The reviewing stands are up, the buildings festooned with bunting. But on the eve of President Obama’s second inauguration, the city’s mood feels more somber than celebratory, even for those who wanted to see Obama re-elected.
The thrill of 2008 has yielded to the frustration of 2012. This inauguration represents the triumph of experience over hope.
Perhaps the sense of letdown is unavoidable. The second time is never as exciting. A presidency on the doorstep of a first term is promise unmarred by performance. A re-elected president arrives with baggage and scars to weigh against the stirring words of an inaugural address.
Still, the gap between thrill and deflation feels particularly yawning this year. Not because Obama had a failed first term — he didn’t, not in my assessment and not, I think, by any objective measure.
He became the first Democrat since Franklin Roosevelt to be elected twice with a majority of the popular vote. In the most recent Gallup poll, the president’s approval rating was seven points above the average during his first term.
So why the dimmed enthusiasm?
Because four years ago Democrats were so relieved to shake off eight years of George W. Bush. Because the election of an African-American president was so inspiring. But mostly because hopes then were so inflated — hopes of bridging partisan divides and changing the ways of Washington.
“On this day, we gather because we have chosen hope over fear, unity of purpose over conflict and discord,” the president said in his inaugural address. “On this day, we come to proclaim an end to the petty grievances and false promises, the recriminations and worn-out dogmas that for far too long have strangled our politics.”
How naive — how sad — this sounds in retrospect.
Just a few weeks later, after the stimulus plan had passed the House without a single Republican vote, the president was asked at his first news conference if he had underestimated the difficulty of changing Washington.
“Oh, I don’t think I underestimated it,” Obama replied. “It’s going to take time to break down some of those bad habits.”
He cited “a series of overtures” to Republicans — meeting with both Republican caucuses, putting three Republicans in his Cabinet, inviting Republicans to the White House to discuss the stimulus bill. “All those were not designed simply to get some short-term votes,” Obama said. “They were designed to try to build up some trust over time. ... And I think that as I continue to make these overtures, over time hopefully that will be reciprocated.”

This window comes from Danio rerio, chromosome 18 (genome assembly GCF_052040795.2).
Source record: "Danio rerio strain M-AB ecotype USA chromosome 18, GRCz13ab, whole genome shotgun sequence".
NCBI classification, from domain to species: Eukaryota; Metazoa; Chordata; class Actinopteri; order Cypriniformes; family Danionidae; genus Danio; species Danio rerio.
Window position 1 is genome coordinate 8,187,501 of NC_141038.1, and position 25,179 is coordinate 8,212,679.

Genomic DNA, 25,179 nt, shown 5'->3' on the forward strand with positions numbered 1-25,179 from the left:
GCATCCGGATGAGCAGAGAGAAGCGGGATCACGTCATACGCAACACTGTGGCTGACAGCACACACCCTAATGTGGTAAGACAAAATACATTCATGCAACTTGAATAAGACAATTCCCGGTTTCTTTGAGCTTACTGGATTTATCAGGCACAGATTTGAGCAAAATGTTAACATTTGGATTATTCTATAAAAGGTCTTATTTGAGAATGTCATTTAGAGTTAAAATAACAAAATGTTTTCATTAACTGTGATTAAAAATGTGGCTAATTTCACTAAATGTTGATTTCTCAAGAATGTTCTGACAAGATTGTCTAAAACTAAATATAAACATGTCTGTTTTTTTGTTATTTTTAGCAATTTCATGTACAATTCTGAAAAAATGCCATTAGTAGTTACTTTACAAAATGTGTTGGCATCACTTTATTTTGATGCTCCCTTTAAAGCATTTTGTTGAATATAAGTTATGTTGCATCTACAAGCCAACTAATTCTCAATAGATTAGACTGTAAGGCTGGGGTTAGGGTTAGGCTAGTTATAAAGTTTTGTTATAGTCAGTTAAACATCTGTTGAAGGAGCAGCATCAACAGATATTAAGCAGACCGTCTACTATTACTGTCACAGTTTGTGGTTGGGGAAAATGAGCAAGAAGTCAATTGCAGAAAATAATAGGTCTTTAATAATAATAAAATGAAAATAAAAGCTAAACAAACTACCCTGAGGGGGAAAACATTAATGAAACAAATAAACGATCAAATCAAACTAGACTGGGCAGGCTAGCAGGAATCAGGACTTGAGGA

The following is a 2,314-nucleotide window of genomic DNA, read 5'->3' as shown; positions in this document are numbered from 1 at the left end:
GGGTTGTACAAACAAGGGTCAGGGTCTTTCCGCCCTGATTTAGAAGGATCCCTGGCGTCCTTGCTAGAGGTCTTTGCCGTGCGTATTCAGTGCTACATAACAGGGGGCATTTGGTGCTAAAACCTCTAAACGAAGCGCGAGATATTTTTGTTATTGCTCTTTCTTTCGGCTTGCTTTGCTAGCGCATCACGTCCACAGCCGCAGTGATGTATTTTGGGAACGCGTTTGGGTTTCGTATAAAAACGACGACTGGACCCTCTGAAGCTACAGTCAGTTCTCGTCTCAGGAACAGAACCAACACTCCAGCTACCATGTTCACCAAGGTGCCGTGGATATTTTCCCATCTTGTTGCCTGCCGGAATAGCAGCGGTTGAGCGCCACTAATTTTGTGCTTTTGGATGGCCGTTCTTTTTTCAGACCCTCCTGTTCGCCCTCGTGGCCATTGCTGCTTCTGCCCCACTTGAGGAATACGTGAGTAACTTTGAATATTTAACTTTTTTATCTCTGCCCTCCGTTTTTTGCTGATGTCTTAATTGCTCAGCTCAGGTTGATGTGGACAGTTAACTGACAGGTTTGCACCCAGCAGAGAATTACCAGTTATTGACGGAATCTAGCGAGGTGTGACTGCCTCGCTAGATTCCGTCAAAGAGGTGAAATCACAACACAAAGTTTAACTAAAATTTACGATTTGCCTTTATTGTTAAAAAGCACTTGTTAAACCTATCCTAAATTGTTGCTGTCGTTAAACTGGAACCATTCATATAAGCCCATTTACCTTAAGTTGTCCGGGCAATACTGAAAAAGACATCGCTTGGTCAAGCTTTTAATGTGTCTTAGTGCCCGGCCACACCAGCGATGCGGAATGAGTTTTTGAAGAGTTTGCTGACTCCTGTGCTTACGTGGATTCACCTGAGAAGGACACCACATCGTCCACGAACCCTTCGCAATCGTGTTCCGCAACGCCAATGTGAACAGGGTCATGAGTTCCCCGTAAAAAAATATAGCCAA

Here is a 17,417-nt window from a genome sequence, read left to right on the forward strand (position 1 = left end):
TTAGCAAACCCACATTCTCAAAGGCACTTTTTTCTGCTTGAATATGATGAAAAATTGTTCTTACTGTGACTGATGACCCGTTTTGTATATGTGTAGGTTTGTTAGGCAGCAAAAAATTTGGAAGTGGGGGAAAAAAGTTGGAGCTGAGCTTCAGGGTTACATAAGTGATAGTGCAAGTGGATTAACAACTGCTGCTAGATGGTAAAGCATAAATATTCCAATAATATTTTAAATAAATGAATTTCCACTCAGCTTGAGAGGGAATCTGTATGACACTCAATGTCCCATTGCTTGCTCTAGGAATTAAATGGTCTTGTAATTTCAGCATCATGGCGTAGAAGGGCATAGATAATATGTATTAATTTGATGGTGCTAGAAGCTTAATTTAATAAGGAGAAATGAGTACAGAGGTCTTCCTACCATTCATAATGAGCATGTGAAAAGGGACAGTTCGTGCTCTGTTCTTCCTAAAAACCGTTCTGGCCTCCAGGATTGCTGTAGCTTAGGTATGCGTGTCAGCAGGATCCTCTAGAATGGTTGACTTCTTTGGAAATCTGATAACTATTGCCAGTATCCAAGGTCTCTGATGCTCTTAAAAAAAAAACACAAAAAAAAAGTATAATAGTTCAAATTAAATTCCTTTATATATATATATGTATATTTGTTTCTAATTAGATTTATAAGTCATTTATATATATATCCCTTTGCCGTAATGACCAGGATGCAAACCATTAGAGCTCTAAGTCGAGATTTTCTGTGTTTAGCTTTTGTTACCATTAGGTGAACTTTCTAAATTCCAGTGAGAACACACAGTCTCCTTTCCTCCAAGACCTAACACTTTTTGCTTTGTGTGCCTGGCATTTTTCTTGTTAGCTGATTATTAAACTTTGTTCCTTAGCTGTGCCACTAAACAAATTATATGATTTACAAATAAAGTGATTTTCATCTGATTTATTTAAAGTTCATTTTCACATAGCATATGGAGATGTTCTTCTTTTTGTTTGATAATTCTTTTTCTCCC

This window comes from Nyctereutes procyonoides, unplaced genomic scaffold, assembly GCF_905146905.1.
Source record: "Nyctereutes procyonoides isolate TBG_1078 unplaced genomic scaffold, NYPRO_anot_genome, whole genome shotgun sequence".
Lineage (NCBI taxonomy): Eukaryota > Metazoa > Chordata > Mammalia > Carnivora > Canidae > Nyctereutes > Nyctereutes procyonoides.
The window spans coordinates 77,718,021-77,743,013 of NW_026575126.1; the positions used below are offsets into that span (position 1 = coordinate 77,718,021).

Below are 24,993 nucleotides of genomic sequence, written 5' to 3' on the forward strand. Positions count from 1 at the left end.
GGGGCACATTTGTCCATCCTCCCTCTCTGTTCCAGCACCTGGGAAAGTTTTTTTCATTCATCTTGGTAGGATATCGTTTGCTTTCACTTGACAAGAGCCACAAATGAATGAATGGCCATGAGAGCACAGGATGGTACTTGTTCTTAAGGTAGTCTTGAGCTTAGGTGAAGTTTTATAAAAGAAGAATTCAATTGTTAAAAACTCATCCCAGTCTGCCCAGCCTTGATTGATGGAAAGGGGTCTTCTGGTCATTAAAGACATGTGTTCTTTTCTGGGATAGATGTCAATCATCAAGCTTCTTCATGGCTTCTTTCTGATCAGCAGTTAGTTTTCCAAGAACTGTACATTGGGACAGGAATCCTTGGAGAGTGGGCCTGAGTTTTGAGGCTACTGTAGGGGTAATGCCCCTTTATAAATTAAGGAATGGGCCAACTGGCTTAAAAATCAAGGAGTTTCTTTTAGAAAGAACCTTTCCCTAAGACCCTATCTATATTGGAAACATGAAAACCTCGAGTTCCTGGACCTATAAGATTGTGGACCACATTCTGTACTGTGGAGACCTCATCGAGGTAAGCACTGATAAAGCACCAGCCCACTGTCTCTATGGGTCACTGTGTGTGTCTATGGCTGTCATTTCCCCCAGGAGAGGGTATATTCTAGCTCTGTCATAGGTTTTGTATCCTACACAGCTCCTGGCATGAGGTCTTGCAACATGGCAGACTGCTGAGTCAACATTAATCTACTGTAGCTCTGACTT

I repeat: How naive — how sad — this sounds in retrospect.
The president who stood in the East Room Monday for the final news conference of his first term asserted that House Republicans “have suspicions about whether government should make sure that kids in poverty are getting enough to eat.”
So much for the end to conflict and discord.
What went wrong? Obama is partly to blame. Initial outreach notwithstanding, he was aloof. He failed to build relationships — even with fellow Democrats. Worse, at key moments, he negotiated ineptly; he ducked repeatedly when he should have led. The candidate whose rhetorical prowess catapulted him to national prominence proved particularly inept in office at summoning public support.
But also: Obama’s animating vision of a transported politics was never realistic. As a general matter, vows to change Washington are destined for the dustbin of history. And in this specific moment, no Democratic president would have fared much better against an implacable Republican opposition. Lyndon Johnson did not master the Senate in the age of the tea party.
That this outcome was predictable does not make it any less disappointing. And the ferocity of Republican animus toward Obama and the party’s willingness to push issues such as the debt ceiling to the brink, and possibly beyond, have been astonishing even to realists — or cynics — like me.
Failing to recapture either the White House or the Senate in 2012 may have had a chastening effect on the GOP’s more sober figures. But whether Republicans are capable of trickle-down sanity remains an open question.
Washington Post Writers Group